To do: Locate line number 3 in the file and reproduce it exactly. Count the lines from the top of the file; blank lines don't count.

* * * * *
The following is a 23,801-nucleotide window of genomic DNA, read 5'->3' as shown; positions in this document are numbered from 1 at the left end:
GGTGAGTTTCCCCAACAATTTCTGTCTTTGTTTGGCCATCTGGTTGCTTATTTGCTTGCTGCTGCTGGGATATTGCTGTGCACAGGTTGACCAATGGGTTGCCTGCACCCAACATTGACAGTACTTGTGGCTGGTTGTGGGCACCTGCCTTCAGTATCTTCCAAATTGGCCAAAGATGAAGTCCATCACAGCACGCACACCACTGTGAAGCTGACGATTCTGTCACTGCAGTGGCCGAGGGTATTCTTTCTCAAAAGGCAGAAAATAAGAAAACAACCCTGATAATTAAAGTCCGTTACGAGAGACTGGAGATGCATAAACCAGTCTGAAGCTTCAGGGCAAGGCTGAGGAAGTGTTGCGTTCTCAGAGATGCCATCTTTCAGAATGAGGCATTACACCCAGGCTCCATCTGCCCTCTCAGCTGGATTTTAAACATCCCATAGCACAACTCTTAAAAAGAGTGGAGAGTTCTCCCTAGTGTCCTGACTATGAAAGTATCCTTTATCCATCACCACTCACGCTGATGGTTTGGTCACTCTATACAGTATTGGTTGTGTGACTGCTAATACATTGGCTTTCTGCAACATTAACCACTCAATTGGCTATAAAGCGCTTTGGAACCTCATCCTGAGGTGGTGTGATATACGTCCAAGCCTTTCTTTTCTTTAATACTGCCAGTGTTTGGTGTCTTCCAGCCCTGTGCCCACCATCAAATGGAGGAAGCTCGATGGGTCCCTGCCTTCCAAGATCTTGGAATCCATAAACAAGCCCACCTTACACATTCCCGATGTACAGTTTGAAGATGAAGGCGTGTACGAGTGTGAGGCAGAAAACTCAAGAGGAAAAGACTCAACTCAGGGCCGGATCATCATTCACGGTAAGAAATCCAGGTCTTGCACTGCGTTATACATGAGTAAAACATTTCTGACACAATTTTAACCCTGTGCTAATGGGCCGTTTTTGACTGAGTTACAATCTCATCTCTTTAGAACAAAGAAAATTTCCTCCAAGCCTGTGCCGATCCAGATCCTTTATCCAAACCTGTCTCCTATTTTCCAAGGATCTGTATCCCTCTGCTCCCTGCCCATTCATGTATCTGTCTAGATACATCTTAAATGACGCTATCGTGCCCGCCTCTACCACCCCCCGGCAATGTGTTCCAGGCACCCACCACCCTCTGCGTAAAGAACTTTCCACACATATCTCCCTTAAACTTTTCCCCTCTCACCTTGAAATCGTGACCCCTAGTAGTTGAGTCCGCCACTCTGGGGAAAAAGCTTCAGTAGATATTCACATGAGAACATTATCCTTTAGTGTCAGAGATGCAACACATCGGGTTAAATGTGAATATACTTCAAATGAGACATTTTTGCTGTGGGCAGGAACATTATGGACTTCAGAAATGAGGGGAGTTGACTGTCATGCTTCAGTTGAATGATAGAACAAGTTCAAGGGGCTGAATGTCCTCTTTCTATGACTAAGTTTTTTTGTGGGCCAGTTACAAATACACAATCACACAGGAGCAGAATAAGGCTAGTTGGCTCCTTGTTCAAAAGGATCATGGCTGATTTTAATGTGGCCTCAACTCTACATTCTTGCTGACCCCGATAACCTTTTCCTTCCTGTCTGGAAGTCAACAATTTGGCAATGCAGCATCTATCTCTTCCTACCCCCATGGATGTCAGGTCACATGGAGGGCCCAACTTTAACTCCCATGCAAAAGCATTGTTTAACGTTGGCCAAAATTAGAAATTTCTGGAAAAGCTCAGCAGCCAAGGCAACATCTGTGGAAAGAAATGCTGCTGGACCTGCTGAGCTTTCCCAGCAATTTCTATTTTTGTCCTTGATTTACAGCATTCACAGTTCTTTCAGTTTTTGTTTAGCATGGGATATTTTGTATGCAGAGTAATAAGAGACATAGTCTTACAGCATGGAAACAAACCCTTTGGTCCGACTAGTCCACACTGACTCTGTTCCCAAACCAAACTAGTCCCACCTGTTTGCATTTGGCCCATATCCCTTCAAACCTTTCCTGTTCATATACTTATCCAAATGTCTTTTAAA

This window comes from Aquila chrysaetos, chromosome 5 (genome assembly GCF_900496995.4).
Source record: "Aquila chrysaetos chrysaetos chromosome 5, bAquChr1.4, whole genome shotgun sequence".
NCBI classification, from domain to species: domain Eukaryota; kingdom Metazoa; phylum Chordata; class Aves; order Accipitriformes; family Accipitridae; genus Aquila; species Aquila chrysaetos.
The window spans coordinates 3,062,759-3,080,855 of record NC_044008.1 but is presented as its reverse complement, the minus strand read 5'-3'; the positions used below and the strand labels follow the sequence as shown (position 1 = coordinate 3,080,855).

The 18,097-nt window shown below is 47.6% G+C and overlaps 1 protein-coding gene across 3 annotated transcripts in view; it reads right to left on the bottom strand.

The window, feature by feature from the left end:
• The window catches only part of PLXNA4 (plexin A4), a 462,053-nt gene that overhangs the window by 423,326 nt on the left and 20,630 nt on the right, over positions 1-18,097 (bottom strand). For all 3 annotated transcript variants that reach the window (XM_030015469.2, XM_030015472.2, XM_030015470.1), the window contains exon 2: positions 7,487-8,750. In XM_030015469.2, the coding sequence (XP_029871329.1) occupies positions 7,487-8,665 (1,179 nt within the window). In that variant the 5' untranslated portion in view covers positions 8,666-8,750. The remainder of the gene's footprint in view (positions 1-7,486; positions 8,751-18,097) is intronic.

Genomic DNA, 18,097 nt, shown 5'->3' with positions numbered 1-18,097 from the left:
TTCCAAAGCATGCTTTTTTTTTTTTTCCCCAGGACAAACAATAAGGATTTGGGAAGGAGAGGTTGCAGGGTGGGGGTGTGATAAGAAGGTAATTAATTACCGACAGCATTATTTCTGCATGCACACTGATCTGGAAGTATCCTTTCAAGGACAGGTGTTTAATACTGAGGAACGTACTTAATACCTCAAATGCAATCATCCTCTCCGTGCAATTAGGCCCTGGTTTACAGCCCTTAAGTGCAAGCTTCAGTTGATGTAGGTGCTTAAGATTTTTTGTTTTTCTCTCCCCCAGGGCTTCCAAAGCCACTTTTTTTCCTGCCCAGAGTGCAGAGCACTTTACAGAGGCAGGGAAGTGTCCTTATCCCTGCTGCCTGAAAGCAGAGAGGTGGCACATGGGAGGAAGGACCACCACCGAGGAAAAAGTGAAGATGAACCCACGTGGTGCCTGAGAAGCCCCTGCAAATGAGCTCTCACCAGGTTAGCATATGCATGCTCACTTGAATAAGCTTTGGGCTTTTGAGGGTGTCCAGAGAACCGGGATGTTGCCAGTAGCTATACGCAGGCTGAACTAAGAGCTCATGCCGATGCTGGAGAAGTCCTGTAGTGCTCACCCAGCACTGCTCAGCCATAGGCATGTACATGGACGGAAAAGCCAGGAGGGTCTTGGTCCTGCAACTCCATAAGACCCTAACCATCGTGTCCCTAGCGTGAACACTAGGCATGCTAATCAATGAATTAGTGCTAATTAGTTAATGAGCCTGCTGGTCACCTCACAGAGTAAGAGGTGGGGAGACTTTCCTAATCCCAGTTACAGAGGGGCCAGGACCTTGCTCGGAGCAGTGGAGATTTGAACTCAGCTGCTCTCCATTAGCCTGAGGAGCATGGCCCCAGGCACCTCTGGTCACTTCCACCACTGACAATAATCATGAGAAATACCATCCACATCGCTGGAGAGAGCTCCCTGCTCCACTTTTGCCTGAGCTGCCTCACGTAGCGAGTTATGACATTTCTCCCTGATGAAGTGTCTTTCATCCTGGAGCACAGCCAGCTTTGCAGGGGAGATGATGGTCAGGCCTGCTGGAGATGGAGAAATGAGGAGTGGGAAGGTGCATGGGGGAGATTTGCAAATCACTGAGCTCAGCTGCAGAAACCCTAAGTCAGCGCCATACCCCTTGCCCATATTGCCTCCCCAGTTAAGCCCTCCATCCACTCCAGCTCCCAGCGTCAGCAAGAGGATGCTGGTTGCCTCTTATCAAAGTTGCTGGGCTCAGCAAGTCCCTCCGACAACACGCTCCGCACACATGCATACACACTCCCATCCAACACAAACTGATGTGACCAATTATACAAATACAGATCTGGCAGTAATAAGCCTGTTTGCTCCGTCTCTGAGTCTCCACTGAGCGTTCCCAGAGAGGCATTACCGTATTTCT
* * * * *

This window comes from Aquila chrysaetos, chromosome 5 (genome assembly GCF_900496995.4).